After two and half years of negotiation, UF has recently informed the Alligator that it will be removing 19 of our orange racks by Aug. 15, conveniently at a time when fewer people will be around to notice the changes.
These 19 Alligator racks, which are in some of the most visible places on campus, will be replaced by large black modular university-owned racks, similar to the ones on Turlington Plaza. In order to use these new racks, the Alligator will have to sign a licensing agreement and pay a fee to UF to lease space for our papers.
By removing our racks, we believe the UF administration is not acting in the best interest of the students. With UF now controlling our distribution on campus, what happens if we have coverage of the UF administration that they find unfavorable? Will this change our relationship with the university?
The uncertainty of this new arrangement will create a chilling effect, hampering our ability to provide students with the most accurate and unbiased coverage. Students might also receive less important news and information in the future.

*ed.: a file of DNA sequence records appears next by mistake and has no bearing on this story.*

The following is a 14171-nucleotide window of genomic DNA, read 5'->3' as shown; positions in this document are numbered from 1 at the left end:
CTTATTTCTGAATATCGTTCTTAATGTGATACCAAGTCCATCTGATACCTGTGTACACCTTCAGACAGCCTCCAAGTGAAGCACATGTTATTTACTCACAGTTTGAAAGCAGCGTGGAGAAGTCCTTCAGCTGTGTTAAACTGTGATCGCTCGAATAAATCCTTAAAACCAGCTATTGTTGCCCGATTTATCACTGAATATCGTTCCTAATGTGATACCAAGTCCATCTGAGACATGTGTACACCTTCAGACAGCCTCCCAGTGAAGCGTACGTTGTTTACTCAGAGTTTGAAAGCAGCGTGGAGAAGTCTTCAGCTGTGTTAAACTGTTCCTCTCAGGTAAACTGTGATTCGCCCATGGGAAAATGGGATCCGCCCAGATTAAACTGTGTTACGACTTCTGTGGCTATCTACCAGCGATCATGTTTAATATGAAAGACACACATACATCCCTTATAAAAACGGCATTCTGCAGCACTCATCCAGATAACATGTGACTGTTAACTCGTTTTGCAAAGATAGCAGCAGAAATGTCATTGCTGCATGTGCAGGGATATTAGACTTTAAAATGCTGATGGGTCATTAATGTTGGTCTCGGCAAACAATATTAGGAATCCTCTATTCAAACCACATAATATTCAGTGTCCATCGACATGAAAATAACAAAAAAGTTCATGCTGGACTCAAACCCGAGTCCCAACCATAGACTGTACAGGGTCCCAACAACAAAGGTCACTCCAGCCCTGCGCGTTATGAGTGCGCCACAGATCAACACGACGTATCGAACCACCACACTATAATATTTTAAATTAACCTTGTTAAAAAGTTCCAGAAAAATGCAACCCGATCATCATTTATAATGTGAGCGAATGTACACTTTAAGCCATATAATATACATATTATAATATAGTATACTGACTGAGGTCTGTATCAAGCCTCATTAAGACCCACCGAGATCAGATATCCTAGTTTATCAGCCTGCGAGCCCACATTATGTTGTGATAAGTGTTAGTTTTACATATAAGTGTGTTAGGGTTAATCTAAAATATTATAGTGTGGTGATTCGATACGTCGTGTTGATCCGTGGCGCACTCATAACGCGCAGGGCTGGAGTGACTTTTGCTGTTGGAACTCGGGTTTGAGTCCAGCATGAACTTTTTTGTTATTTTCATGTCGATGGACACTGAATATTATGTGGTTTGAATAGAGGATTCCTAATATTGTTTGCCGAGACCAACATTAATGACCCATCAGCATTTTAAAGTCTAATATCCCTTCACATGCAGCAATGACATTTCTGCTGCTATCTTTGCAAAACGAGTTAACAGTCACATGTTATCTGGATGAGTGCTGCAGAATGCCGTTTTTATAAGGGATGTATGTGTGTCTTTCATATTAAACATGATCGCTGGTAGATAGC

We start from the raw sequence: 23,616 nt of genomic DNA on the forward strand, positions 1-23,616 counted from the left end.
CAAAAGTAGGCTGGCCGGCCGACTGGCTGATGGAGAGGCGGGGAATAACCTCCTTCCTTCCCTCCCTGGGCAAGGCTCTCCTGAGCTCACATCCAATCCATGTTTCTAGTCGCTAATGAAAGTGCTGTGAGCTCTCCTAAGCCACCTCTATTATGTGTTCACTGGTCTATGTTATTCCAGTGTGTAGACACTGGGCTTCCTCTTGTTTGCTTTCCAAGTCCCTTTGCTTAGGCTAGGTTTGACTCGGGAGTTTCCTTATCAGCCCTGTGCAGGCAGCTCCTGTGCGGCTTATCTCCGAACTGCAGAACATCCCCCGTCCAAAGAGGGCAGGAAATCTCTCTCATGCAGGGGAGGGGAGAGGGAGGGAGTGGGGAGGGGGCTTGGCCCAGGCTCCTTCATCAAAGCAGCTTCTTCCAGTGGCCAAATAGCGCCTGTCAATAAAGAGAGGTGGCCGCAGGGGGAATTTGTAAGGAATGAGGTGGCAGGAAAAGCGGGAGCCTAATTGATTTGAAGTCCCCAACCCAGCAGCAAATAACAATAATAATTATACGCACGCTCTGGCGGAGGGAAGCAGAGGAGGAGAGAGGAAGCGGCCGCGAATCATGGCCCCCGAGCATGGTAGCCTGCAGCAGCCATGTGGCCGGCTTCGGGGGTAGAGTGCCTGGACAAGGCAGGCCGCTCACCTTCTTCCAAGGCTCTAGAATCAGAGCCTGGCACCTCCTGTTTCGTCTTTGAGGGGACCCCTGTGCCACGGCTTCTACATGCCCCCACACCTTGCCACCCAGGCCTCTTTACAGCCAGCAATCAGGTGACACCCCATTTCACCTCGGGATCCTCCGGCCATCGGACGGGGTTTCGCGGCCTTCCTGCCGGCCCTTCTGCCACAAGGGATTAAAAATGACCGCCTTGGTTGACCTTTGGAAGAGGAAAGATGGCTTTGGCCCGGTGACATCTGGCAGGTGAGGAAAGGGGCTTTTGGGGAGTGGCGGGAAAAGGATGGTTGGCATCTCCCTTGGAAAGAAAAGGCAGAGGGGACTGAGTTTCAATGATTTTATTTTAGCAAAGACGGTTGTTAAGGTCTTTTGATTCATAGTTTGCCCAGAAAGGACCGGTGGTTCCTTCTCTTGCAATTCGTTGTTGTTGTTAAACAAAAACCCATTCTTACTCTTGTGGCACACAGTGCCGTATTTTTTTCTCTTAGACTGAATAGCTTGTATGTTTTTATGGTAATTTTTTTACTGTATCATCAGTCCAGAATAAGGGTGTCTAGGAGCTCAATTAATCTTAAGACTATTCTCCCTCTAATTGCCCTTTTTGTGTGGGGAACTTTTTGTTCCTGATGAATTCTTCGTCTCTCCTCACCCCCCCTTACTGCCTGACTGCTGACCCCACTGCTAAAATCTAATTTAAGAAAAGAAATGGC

The new modular racks could also have a negative effect on our readership. They are less visible than our orange racks and are less protective against inclement weather.
Because we are independent, we rely on advertising funds to operate. If the new racks cause our circulation to decrease, we could potentially lose advertisers, meaning students will get fewer papers, fewer pages and less news.
Retired UF economics professor David Denslow Jr. at the UF Bureau of Economic and Business Research has been analyzing data to see what effects this change would have on our circulation, but the administration has refused to let him finish his work before removing our bins.
Today, we ask you, the Student Body, to help us Save The Racks. For more information, you can visit www.alligator.org/savetheracks. On the website, you can find and sign our petition at http://www.change.org/petitions/university-of-florida-stop-removal-of-the-alligator-s-newspaper-racks-from-uf-s-campus, which we will be presenting to the administration.
No other publication at UF does what we have been doing for the students of this school for 106 years.
This is certainly bad for the 50 people who work at the Alligator each semester.
It’s even worse for the 50,000 UF students who rely on our ability to provide comprehensive, independent and unbiased news.